You cannot compare Ian Anderson’s contributions to rock history with anyone else. The man took a look around at his contemporaries and was convinced that he could not compete with them as a guitar player. So, naturally, he took up the flute. The newly released DVD Nothing is Easy: Live at the Isle of Wight 1970 is a fascinating look at Jethro Tull at a very early stage of their career: before Thick as a Brick, before Aqualung, before the hits and before the duds. The cultural significance of the Isle of Wight is not lost on Anderson, who says in the film, “It was a great chance to see a lot of weird stuff going on and be there at the kill, because this was the end of the hippy ideal, this is where the whole thing imploded.”
The DVD peppers in a lot of documentary footage of some of the back story of Isle of Wight, including power struggles between money hungry organizers and music hungry concertgoers and artists. Sound checks were used as excuses to push people outside of the festival area, in the alleged hopes of making more money. The crowd was told that the artists had demanded this. Needless to say that 600,000 muddy fans didn’t take kindly to the ham-handed attempts by the organizers to use the bands as bait to extract more cash from them. The organizers come off like amateur business hacks. I can imagine them now wishing that this footage had been destroyed years ago. The disc is worth seeing if only to watch their abject ineptitude.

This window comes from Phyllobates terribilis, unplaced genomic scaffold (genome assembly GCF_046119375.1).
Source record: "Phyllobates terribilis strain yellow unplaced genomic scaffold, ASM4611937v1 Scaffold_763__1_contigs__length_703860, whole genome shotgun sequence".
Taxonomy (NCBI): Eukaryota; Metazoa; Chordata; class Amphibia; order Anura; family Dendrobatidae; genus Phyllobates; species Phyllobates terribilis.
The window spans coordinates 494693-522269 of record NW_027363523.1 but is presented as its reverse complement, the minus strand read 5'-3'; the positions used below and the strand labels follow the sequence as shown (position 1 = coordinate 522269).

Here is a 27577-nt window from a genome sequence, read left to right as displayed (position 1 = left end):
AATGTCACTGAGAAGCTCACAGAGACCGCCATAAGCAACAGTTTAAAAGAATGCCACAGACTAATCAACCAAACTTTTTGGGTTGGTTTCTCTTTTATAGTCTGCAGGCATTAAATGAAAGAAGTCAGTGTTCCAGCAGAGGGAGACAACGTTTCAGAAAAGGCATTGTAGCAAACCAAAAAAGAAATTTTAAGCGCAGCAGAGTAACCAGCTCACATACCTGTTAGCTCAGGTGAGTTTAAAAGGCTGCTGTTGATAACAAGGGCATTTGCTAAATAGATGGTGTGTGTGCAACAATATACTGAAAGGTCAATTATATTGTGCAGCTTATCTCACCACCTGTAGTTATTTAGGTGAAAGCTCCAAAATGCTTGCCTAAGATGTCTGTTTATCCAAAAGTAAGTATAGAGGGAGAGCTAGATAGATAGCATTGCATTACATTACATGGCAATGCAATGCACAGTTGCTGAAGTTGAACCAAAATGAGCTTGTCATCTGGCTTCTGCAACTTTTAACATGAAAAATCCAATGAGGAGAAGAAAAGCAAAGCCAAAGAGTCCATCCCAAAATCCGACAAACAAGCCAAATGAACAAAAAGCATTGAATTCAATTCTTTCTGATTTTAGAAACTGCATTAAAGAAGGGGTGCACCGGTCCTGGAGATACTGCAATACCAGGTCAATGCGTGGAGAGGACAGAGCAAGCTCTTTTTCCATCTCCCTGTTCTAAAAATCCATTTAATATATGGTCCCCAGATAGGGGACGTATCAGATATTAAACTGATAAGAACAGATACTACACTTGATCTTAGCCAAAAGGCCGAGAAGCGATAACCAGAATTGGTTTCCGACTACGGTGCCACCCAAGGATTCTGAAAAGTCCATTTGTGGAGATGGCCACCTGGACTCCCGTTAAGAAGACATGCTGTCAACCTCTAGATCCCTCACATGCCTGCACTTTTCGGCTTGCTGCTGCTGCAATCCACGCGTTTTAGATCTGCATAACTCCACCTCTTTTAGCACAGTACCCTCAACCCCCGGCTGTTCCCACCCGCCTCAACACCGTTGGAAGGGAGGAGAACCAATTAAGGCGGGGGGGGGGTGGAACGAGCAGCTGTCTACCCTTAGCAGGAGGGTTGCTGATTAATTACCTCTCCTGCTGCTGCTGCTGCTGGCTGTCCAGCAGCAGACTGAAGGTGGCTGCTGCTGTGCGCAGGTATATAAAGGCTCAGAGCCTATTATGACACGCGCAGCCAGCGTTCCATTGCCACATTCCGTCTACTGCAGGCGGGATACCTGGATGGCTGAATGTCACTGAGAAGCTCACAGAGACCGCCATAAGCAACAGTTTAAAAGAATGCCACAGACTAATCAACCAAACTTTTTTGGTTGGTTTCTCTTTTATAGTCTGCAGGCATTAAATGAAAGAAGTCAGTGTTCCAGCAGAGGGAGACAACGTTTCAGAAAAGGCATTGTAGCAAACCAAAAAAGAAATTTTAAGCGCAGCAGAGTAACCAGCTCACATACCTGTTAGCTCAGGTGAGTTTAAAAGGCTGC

Eventually, they got it right, as organizers requested that the fences be brought down to allow anyone and everyone to come and go as they pleased. The music won out, and it was under positive vibes that Jethro Tull took the stage at Isle of Wight on the last night of the festival. Anderson made a point to debunk the notion that the bands were demanding the fans to leave for their sound check. The disc juxtaposes Tull’s sound check of “Bouree” along with fans arguing with the dim-witted organizers. Priceless.